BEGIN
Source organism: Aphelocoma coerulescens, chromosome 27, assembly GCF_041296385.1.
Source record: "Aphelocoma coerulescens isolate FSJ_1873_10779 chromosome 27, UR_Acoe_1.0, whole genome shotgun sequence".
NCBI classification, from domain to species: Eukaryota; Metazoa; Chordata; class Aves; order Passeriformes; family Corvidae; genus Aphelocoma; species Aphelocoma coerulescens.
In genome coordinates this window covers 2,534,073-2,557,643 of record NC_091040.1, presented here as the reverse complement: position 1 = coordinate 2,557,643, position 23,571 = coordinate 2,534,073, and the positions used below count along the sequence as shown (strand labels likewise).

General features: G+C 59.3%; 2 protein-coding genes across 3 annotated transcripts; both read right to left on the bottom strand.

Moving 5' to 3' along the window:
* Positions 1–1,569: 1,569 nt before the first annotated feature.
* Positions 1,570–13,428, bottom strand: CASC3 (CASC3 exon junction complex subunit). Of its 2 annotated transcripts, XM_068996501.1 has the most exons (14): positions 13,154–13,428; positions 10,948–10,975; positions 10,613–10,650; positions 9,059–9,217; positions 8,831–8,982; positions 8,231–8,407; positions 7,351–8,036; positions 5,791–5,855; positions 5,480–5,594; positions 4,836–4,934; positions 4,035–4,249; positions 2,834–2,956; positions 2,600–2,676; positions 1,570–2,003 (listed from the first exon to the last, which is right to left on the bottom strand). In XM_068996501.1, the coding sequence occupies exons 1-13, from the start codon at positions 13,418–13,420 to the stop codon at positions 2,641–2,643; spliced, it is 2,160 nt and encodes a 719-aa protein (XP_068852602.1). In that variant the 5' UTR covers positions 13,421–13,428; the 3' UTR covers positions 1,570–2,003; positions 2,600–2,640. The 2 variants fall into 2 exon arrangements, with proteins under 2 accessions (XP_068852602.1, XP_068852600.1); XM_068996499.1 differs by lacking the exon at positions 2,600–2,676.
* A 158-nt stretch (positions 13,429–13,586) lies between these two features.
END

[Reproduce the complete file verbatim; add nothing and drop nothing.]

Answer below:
Source organism: Aphelocoma coerulescens, chromosome 27, assembly GCF_041296385.1.
Source record: "Aphelocoma coerulescens isolate FSJ_1873_10779 chromosome 27, UR_Acoe_1.0, whole genome shotgun sequence".
NCBI classification, from domain to species: Eukaryota; Metazoa; Chordata; class Aves; order Passeriformes; family Corvidae; genus Aphelocoma; species Aphelocoma coerulescens.
In genome coordinates this window covers 2,534,073-2,557,643 of record NC_091040.1, presented here as the reverse complement: position 1 = coordinate 2,557,643, position 23,571 = coordinate 2,534,073, and the positions used below count along the sequence as shown (strand labels likewise).

General features: G+C 59.3%; 2 protein-coding genes across 3 annotated transcripts; both read right to left on the bottom strand.

Moving 5' to 3' along the window:
* Positions 1–1,569: 1,569 nt before the first annotated feature.
* Positions 1,570–13,428, bottom strand: CASC3 (CASC3 exon junction complex subunit). Of its 2 annotated transcripts, XM_068996501.1 has the most exons (14): positions 13,154–13,428; positions 10,948–10,975; positions 10,613–10,650; positions 9,059–9,217; positions 8,831–8,982; positions 8,231–8,407; positions 7,351–8,036; positions 5,791–5,855; positions 5,480–5,594; positions 4,836–4,934; positions 4,035–4,249; positions 2,834–2,956; positions 2,600–2,676; positions 1,570–2,003 (listed from the first exon to the last, which is right to left on the bottom strand). In XM_068996501.1, the coding sequence occupies exons 1-13, from the start codon at positions 13,418–13,420 to the stop codon at positions 2,641–2,643; spliced, it is 2,160 nt and encodes a 719-aa protein (XP_068852602.1). In that variant the 5' UTR covers positions 13,421–13,428; the 3' UTR covers positions 1,570–2,003; positions 2,600–2,640. The 2 variants fall into 2 exon arrangements, with proteins under 2 accessions (XP_068852602.1, XP_068852600.1); XM_068996499.1 differs by lacking the exon at positions 2,600–2,676.
* A 158-nt stretch (positions 13,429–13,586) lies between these two features.